yWriter_character
Mass George, a supporting character.
yWriter_character_Mass George
The viewpoint of this scene is Mass George’s.
yWriter_character_Mass George_2

With reference to photos for character inspiration, if you’re on Pinterest and haven’t done so already, you can create boards for your important characters. That way, you can pull what you need from that photo bank, and plug them into the Picture feature in yWriter.

YOU CAN STAY FOCUSED VIA SCENE GOALS

Stating goals for your scenes and making notes in this section will keep you focused on the purpose and outcome of each scene, as well as writing only that which will move the story along to a satisfying conclusion. yWriter even allows you to specify the amount of tension or humour in each scene.

yWriter_scene goals   

YOU CAN GIVE LIFE TO YOUR SETTINGS

Don’t underestimate location. It’s a crucial element that’s just as vital as your characters.

yWriter_location
Puerto Seco Beach – the location in this scene.
yWriter_chapter 1_scene 1_location

Treat each setting like a character by providing details and adding photos for inspiration. You can also specify the location for every scene. Check out my Pinterest board for Settings and Scenes.

YOU CAN STORYBOARD YOUR NOVEL

As your novel progresses, you can see its visual representation, colourfully displaying all the twists, turns, and peaks and valleys of your story.

yWriter_storyboard
The early stage of a storyboard.

YOU CAN MONITOR YOUR PROGRESS

yWriter_word count target

The beauty of this feature is that, once you’ve set your deadline and total word count, it calculates the amount of words you’ll need to write daily, and the time remaining until your target date for completion. You’ll see the word count for each chapter and scene in the left-hand panel. At the bottom of your screen, you’ll also see the total word count for your novel at any given point, along with the amount of words you wrote each day.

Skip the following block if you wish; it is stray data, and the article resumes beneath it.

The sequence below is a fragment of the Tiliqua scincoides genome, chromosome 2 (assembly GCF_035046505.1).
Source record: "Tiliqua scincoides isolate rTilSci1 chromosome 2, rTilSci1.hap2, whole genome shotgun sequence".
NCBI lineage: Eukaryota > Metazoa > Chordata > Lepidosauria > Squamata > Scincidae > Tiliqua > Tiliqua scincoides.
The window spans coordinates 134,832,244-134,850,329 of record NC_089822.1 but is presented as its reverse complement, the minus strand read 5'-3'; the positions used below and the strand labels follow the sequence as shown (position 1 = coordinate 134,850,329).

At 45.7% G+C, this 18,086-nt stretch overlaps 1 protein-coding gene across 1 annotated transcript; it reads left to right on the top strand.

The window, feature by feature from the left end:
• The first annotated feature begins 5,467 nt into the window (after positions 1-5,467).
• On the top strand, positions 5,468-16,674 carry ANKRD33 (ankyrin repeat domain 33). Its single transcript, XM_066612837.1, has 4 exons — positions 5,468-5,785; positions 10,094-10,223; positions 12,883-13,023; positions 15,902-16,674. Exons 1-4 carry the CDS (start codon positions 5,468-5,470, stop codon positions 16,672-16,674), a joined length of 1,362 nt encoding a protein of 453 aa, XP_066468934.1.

YOU CAN IMPORT AND EXPORT YOUR WORK

 

yWriter_import and export

If you started your novel in Word, like I did, you can save it as an RTF (rich text format) file and import it into yWriter. When you’ve completed your novel, you can export it for either editing, or publishing purposes.

YOU CAN BACK UP YOUR NOVEL

Can you imagine losing a 100,000-word novel? I don’t even want to know what that would feel like. We don’t have to experience that agony, though. In Tools, you can select the option for yWriter to automatically back up your entire project daily.

YOU CAN PREPARE YOUR NOVEL SYNOPSIS

yWriter_synopsis

Ah yes, the dreaded synopsis. Your novel-writing would be incomplete without it, especially if you’re going the traditional publishing route. In yWriter, you have a few options from which to choose.

I’ve touched on only some of the features and ways in which yWriter can benefit you. Now that you know what it can do for your novel-writing, what’s your next step? Will you say “Bye-bye” to Word, and “Yes” to yWriter?

Believe me, it’ll be worth your while.